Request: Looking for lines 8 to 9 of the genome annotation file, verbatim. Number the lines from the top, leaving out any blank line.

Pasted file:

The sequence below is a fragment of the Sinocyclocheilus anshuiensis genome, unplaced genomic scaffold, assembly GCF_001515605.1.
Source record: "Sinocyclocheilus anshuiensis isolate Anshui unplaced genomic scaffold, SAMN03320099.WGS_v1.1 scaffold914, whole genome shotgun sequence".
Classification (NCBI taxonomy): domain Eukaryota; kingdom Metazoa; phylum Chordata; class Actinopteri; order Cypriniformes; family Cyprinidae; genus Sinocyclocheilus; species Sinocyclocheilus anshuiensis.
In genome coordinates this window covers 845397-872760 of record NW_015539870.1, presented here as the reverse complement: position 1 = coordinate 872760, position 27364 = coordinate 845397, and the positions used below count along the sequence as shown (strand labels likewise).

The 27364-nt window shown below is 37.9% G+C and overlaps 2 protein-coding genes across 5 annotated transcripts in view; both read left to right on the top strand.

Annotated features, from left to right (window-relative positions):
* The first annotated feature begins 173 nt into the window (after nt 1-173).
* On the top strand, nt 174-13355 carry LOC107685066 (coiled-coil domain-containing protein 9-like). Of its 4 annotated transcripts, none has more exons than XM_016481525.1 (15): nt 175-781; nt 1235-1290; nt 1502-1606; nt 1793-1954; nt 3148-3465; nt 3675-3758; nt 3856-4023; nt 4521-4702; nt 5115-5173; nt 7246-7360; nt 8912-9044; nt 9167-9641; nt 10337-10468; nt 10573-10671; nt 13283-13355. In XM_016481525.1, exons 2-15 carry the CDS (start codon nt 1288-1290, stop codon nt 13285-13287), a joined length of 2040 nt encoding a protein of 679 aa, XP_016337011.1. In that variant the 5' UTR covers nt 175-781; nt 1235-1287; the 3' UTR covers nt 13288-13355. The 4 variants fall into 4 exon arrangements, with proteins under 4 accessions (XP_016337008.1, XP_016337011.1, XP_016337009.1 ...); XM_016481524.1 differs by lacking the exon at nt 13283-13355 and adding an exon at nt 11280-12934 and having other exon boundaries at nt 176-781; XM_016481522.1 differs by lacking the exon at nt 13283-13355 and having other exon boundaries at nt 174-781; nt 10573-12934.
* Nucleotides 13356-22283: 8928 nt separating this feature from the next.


* On the top strand, nt 174-13355 carry LOC107685066 (coiled-coil domain-containing protein 9-like). Of its 4 annotated transcripts, none has more exons than XM_016481525.1 (15): nt 175-781; nt 1235-1290; nt 1502-1606; nt 1793-1954; nt 3148-3465; nt 3675-3758; nt 3856-4023; nt 4521-4702; nt 5115-5173; nt 7246-7360; nt 8912-9044; nt 9167-9641; nt 10337-10468; nt 10573-10671; nt 13283-13355. In XM_016481525.1, exons 2-15 carry the CDS (start codon nt 1288-1290, stop codon nt 13285-13287), a joined length of 2040 nt encoding a protein of 679 aa, XP_016337011.1. In that variant the 5' UTR covers nt 175-781; nt 1235-1287; the 3' UTR covers nt 13288-13355. The 4 variants fall into 4 exon arrangements, with proteins under 4 accessions (XP_016337008.1, XP_016337011.1, XP_016337009.1 ...); XM_016481524.1 differs by lacking the exon at nt 13283-13355 and adding an exon at nt 11280-12934 and having other exon boundaries at nt 176-781; XM_016481522.1 differs by lacking the exon at nt 13283-13355 and having other exon boundaries at nt 174-781; nt 10573-12934.
* Nucleotides 13356-22283: 8928 nt separating this feature from the next.